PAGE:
Equal to the Opportunity pm Jan 2006
Equal to the Opportunity
I remember an old story of a boy who fell into a barrel of molasses. A he was going under, he prayed, "Lord, make my tongue equal to t~ opportunity!"
That is what Paul wanted for his Christian friends in Ephesus. He wanted them to be equal to the opportunity God placed before them. That was the essence of his prayer for them in our text.
Remember the context. Paul concluded the second chapter with a glorious description of the church. When the full impact of that picture gripped Paul's mind-the unparalleled potential within the Ephesian Christians and the unquestionable challenge before them-Paul burst into a prayer.
Because of what God gave the church to do, Paul prayed the Ephesians would ~ equal to the opportunity before them
What would it take?
What had to happen before these Ephesians were equal to the opportunity before them? They had to be strengthened.
They had to have power
So Paul prayed they would "be strengthened with power through His Spirit in the inner man."
Courage is a scarce commodity in today's world.
Fear is more of the determining force in our lives.
For example, two men were hunting lion. They came to the tracks of what appeared to be the largest lion the jungle. One hunter said to the other, "You go that way to see where he went. I'll go this way to see where he came from!"
That is our usual approach, to run away from the challenges of our life.
However, to be equal to the opportunity before us we must not be cowardly but courgeous, not timid but bold, not weak but strong.
We must be "strengthened with power."
How can that happen? And where does it happen?
This courage comes 'through His Spirit" (v. 16
We cannot face our opposition, we cannot fulfill our opportunity, without God's help. We cannot do it on our own. We must have God's strength.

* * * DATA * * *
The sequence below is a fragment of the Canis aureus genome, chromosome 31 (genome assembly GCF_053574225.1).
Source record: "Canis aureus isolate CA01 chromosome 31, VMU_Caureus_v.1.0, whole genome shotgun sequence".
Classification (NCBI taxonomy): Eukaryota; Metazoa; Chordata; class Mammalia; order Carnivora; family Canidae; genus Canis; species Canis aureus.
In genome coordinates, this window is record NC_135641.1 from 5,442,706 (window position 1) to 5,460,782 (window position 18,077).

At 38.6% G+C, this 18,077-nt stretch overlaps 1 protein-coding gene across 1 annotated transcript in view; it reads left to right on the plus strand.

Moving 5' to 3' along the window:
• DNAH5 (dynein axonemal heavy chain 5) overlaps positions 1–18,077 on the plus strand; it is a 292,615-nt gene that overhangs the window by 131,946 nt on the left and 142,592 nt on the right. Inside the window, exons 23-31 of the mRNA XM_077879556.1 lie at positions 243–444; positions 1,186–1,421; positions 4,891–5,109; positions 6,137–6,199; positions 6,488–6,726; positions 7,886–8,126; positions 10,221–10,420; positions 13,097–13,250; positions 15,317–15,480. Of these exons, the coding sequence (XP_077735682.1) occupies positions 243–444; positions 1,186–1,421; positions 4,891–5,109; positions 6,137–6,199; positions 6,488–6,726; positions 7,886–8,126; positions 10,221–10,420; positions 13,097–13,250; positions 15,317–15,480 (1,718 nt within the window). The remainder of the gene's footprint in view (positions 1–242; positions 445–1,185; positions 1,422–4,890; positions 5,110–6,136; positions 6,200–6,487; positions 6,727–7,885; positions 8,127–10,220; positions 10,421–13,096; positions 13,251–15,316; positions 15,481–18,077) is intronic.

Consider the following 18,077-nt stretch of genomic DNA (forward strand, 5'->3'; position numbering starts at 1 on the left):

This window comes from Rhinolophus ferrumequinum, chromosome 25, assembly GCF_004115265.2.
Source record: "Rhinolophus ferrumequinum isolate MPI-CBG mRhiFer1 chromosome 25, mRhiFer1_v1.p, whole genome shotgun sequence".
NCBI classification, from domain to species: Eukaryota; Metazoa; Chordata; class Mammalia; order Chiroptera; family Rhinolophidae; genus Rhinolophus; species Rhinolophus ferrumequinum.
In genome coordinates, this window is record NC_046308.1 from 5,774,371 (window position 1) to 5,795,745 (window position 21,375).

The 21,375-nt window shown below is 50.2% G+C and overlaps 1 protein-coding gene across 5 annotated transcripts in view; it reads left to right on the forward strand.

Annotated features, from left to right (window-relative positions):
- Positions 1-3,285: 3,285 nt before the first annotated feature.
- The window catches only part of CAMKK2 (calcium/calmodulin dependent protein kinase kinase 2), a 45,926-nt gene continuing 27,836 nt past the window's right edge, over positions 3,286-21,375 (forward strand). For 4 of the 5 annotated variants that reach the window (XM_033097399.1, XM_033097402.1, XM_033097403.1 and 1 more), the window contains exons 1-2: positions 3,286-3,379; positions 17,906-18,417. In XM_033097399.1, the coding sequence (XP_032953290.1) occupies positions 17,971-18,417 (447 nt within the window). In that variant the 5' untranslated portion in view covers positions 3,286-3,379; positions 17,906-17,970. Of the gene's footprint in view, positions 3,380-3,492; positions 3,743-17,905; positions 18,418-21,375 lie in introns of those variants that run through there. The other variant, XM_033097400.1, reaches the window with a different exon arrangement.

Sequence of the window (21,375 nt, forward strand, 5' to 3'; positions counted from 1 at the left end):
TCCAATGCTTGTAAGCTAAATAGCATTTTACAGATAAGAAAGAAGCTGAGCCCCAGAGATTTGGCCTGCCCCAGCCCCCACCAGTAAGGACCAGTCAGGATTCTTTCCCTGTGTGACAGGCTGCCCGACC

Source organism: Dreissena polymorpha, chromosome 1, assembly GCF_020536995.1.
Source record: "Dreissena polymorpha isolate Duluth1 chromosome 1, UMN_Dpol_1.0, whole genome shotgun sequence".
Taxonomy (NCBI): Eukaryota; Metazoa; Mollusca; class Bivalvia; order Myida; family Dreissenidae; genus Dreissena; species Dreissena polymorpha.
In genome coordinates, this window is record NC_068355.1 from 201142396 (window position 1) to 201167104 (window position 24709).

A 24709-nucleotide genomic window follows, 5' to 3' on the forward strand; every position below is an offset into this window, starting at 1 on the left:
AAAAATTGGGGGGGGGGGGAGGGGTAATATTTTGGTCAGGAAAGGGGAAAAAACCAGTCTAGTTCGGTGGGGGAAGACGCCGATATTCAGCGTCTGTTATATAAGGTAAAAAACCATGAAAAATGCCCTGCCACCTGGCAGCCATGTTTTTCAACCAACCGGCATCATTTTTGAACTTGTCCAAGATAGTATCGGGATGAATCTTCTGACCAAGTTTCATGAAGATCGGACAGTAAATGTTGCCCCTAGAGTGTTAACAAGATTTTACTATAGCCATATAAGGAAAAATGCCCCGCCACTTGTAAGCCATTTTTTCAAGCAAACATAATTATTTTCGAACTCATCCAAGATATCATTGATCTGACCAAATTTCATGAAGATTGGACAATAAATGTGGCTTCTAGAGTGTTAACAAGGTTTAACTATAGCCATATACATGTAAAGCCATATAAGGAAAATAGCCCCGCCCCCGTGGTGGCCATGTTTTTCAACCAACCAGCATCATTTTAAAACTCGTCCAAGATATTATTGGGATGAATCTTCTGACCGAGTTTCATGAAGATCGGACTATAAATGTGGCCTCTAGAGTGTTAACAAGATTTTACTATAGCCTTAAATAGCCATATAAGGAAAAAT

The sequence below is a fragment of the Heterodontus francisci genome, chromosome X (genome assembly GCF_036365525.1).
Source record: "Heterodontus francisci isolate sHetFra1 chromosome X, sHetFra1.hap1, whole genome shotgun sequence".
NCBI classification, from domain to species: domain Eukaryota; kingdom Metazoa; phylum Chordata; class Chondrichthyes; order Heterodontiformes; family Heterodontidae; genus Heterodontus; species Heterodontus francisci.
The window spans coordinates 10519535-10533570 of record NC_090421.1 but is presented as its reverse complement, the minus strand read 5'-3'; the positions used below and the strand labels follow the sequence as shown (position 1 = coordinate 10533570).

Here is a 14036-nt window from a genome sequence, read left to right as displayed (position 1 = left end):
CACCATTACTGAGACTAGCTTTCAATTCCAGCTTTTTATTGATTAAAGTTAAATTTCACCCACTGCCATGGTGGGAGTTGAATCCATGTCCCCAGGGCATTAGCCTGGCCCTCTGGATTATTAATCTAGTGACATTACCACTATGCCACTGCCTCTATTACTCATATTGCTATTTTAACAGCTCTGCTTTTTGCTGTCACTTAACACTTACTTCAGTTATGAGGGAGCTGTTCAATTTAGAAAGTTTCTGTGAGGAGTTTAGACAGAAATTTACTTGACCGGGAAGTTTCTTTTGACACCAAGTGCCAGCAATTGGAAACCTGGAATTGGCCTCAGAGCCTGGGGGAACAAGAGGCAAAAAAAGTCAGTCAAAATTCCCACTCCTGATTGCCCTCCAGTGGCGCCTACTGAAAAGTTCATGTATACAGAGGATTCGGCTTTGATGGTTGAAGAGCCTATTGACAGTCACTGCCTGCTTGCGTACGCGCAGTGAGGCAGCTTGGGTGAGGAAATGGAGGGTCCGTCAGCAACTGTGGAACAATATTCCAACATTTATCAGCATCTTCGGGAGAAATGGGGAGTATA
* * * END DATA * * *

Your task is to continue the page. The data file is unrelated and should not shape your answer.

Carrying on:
Children always need assistance!!
As parents do for their children, our Heavenly Father does for us. He strengthens us by His Spirit. We simply cannot make it without His help. The sooner we realize and admit our dependence upon God and our need for Him, the sooner we will be able to realize the dreams placed before us and fulfill the destiny given to us.
Where does God strengthen us?
This strengthening comes "in the inner man (v. 16).
What does this mean?
Þ God strengthens our consciences so we can be more sensitive to His will and thus better able to discern between right and wrong
Þ God strengthens our wills so we can have the inner courage to follow through on the things our reason and our conscience tell us to do.
By a daily dependence on God, we can know the reality
Paul described in 2 Corinthians 4:16: "Therefore we do not lost heart, but though the outer man is decaying, yet our inner man is being renewed day by day."
Notice Paul's wonderful prayer for the Ephesians in verse I 7. He prayed that "Christ may dwell in your hearts through faith."
The Amphfled Bible translates the verse: "May Christ through your faith [actually] dwell (settle down, abide, make His permanent home) in you hearts!"
Paul prayed that Christ will feel at home as He dwells in our lives.
Þ When we become Christians, God in His Spirit indwells us.
Þ Our live become the permanent dwelling place of our God.
Jesus expressed this truth in John 14:23: "If anyone loves Me, he will keep My word; and My Father will love him, and We will come to him, and make Our abode with him."
To be adequate for the opportunities God gives to us, we need to allow the One who lives within us to settle down in our life.